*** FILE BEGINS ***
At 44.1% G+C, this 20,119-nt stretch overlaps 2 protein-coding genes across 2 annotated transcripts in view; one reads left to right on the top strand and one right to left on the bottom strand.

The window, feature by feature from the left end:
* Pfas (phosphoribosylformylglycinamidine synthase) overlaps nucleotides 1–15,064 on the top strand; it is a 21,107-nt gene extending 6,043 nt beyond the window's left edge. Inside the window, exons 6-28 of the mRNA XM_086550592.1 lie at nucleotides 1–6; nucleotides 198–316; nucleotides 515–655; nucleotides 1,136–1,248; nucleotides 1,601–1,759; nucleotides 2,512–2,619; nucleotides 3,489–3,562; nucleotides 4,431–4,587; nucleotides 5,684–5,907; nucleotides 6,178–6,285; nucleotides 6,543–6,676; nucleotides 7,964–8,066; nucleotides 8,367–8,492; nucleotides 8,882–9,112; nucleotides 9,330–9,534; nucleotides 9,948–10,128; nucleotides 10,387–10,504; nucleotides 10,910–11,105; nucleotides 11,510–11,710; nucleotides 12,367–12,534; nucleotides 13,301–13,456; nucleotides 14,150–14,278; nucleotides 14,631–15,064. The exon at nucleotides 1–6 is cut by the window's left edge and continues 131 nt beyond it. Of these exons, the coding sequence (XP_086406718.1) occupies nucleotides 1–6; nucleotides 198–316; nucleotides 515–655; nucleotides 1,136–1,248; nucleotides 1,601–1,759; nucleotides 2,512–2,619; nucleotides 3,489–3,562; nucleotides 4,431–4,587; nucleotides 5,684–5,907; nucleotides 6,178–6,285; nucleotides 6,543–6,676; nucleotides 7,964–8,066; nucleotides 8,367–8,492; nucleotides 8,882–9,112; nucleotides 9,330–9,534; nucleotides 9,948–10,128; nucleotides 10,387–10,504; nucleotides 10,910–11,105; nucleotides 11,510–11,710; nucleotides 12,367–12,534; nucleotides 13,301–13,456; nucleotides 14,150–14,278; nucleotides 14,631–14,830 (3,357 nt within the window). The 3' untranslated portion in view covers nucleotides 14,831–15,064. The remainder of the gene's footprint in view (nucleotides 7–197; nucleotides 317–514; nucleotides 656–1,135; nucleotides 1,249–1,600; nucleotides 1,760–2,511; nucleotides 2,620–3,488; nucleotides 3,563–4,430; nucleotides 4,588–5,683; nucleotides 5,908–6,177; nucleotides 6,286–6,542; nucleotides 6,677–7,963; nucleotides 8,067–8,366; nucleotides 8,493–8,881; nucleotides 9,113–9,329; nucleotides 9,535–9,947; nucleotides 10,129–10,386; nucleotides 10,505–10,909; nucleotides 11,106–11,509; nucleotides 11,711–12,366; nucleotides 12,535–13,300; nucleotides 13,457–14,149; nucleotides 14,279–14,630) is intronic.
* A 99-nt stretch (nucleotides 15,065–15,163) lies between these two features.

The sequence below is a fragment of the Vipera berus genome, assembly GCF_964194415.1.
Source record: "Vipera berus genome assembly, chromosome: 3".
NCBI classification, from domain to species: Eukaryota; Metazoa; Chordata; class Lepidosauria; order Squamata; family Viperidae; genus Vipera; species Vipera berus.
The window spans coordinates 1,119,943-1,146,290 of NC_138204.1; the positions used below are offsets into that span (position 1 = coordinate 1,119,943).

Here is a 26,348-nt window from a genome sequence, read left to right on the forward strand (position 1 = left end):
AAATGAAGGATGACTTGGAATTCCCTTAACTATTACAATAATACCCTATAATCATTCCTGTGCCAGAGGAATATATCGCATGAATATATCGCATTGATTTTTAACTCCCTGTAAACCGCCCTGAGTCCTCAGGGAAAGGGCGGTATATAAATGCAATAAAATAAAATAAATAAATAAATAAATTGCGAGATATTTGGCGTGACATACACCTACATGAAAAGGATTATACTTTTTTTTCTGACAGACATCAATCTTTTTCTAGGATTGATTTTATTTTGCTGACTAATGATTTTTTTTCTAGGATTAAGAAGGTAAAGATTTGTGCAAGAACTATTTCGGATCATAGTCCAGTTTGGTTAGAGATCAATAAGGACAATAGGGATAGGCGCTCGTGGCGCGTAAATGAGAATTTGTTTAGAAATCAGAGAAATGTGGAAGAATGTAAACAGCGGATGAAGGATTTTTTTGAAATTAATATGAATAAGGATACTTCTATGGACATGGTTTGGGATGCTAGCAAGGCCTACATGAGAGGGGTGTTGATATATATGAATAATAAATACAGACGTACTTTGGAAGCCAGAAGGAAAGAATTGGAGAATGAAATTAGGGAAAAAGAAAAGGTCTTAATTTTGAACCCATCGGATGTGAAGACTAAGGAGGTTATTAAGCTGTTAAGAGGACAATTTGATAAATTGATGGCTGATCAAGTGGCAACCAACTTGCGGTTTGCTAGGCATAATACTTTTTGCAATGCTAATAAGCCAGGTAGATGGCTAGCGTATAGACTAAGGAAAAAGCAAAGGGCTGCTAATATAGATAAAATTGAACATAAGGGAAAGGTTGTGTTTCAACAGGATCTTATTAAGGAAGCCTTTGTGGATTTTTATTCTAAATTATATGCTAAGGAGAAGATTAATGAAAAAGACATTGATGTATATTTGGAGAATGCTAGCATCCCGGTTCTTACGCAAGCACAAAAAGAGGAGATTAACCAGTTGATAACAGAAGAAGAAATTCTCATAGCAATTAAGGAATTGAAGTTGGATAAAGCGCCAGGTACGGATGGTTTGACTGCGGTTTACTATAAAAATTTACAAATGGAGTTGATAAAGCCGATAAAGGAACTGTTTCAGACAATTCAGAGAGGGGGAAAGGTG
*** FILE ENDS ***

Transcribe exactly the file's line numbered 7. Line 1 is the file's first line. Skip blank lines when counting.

NCBI classification, from domain to species: Eukaryota; Metazoa; Chordata; class Lepidosauria; order Squamata; family Viperidae; genus Vipera; species Vipera berus.